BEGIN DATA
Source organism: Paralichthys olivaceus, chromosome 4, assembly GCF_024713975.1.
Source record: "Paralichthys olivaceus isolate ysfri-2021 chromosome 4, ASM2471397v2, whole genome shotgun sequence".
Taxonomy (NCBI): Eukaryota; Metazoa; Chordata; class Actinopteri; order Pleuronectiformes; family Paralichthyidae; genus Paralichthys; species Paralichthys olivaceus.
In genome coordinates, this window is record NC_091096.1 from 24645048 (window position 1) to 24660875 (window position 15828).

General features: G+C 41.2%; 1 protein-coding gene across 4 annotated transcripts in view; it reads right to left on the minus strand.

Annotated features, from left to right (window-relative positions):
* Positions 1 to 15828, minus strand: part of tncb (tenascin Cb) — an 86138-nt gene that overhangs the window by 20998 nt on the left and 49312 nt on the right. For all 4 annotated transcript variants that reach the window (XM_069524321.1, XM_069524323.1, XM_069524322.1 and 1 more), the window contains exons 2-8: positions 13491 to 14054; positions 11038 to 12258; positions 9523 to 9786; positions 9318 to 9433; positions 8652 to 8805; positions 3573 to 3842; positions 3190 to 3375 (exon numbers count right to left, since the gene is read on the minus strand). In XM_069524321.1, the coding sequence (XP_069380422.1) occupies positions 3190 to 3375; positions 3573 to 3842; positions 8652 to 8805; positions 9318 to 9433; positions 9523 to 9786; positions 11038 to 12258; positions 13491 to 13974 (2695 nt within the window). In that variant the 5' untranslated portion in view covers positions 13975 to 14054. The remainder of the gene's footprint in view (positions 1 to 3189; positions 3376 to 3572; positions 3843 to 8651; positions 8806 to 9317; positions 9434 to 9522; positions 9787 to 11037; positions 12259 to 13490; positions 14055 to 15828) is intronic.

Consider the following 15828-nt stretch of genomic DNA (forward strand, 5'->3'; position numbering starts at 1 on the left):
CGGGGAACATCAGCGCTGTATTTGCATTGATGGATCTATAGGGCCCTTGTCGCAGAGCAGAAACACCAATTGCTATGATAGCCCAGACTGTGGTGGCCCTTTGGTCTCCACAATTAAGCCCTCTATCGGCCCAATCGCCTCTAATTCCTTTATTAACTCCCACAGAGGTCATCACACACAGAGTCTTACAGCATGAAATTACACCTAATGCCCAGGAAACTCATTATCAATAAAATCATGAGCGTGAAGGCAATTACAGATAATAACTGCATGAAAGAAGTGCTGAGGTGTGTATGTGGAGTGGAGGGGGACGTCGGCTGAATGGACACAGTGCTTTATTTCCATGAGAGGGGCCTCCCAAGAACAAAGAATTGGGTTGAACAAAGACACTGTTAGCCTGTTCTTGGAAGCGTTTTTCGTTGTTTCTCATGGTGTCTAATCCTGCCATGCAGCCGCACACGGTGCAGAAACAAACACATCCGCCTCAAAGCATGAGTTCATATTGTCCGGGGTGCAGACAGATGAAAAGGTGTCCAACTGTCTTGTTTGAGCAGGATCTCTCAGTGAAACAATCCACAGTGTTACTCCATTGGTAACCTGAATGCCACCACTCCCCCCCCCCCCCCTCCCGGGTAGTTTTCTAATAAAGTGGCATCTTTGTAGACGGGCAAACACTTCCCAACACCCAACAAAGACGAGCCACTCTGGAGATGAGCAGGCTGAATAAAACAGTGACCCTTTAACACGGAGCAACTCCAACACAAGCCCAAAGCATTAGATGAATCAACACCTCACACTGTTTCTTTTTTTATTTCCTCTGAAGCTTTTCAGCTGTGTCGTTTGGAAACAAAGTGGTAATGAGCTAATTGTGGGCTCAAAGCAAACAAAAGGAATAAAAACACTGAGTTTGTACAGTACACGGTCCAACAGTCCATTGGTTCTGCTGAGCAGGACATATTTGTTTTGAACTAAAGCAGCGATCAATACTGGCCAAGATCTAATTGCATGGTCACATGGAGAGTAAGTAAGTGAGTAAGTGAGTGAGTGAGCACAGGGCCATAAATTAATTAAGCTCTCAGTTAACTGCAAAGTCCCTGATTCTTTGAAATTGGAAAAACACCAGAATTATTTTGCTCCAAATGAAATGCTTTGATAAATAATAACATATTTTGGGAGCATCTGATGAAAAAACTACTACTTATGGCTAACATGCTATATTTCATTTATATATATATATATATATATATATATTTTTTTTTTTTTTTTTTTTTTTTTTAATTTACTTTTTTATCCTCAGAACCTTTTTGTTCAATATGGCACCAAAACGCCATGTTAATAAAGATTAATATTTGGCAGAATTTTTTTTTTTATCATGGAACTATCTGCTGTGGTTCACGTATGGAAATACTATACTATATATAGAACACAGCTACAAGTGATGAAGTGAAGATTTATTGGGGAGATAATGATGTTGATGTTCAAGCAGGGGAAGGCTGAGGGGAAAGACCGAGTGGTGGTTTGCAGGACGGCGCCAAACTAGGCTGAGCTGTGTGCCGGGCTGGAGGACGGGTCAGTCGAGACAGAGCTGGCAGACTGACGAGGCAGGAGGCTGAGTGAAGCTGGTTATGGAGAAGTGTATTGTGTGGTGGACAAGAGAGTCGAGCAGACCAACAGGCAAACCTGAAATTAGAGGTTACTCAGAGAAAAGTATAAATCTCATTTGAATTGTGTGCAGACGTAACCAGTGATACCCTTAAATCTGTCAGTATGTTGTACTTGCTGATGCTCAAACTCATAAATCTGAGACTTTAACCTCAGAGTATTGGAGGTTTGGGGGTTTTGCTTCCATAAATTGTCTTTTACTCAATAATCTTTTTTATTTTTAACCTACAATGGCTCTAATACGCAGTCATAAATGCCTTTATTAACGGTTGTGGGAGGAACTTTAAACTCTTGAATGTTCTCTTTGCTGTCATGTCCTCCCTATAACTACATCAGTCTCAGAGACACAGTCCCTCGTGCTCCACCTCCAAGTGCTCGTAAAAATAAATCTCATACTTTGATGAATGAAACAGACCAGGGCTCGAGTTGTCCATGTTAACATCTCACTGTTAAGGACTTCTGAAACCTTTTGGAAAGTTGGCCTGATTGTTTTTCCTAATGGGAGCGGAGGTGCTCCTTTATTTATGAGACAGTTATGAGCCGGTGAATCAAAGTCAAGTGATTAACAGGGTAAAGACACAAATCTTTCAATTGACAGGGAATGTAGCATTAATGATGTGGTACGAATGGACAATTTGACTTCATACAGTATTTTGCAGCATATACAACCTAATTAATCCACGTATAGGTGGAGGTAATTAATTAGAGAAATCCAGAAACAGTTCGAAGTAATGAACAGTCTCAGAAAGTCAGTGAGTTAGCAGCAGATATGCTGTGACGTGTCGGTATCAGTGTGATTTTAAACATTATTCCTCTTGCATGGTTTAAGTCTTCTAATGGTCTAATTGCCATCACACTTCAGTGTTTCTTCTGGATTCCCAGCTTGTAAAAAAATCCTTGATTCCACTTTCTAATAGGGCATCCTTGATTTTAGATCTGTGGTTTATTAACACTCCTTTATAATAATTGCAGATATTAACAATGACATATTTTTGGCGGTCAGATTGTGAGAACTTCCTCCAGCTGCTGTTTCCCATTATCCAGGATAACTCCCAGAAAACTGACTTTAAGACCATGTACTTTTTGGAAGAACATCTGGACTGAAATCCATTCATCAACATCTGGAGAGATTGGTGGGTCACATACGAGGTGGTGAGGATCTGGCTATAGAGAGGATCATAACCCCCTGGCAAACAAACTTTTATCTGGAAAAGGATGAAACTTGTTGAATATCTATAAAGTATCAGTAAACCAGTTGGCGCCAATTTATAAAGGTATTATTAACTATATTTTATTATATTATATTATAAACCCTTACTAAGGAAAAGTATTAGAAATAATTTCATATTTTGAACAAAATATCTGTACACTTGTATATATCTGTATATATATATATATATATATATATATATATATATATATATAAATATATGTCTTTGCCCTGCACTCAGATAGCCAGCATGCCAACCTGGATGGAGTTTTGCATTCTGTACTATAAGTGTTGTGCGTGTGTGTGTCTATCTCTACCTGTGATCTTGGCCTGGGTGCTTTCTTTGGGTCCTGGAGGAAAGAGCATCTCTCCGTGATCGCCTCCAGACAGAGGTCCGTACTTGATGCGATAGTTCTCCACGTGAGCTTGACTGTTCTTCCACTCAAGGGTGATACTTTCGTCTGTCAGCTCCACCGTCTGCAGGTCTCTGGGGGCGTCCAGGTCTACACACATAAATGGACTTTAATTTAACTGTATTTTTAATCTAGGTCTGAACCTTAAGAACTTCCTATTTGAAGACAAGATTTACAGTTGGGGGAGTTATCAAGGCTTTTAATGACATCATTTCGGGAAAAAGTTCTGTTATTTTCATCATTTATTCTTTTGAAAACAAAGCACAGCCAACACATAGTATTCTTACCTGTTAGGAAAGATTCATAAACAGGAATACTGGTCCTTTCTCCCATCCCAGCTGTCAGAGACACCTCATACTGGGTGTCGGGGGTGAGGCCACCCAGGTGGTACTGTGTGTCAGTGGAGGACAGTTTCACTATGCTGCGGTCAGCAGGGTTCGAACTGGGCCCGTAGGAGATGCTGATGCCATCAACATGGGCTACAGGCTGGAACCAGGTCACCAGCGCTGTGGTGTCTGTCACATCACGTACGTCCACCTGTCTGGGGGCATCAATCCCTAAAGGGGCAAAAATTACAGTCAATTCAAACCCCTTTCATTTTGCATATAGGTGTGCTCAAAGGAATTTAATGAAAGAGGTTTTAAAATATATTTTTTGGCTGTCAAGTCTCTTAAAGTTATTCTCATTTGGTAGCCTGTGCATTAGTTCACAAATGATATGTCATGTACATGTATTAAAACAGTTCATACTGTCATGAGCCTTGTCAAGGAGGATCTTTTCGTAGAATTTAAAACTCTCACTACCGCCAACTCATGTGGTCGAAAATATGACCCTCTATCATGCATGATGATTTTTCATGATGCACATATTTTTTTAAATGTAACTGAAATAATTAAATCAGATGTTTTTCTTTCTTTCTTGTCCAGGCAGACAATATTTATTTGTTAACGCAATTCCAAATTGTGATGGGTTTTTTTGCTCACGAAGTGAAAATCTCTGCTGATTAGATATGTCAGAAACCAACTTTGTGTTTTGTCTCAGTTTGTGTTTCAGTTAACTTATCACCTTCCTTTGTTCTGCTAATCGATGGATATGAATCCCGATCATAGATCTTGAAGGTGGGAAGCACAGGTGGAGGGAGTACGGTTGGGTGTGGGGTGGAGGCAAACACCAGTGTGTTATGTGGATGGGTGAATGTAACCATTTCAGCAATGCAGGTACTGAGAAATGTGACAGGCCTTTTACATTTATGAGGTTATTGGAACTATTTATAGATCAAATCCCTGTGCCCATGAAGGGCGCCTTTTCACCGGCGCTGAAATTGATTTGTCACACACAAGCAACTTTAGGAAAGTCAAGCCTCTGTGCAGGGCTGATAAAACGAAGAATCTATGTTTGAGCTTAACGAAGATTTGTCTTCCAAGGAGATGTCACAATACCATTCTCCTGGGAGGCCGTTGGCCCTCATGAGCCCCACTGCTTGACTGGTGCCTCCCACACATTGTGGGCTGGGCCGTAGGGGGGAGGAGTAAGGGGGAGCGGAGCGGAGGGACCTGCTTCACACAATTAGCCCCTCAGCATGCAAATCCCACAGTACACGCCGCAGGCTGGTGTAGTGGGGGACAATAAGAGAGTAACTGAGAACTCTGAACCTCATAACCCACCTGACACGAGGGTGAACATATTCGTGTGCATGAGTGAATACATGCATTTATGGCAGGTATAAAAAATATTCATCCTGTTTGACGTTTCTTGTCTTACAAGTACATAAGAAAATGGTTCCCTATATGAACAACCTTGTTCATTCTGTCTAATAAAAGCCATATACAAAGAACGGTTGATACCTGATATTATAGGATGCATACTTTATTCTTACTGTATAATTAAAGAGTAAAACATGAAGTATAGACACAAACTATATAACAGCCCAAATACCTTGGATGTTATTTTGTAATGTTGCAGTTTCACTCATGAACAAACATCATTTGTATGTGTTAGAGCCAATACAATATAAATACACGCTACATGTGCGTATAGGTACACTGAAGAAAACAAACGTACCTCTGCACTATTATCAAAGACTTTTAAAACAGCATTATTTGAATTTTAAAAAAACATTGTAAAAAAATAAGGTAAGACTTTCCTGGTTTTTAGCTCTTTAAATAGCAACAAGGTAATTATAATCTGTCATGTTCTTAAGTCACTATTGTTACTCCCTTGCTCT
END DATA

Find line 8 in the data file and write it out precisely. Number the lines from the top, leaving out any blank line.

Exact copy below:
Consider the following 15828-nt stretch of genomic DNA (forward strand, 5'->3'; position numbering starts at 1 on the left):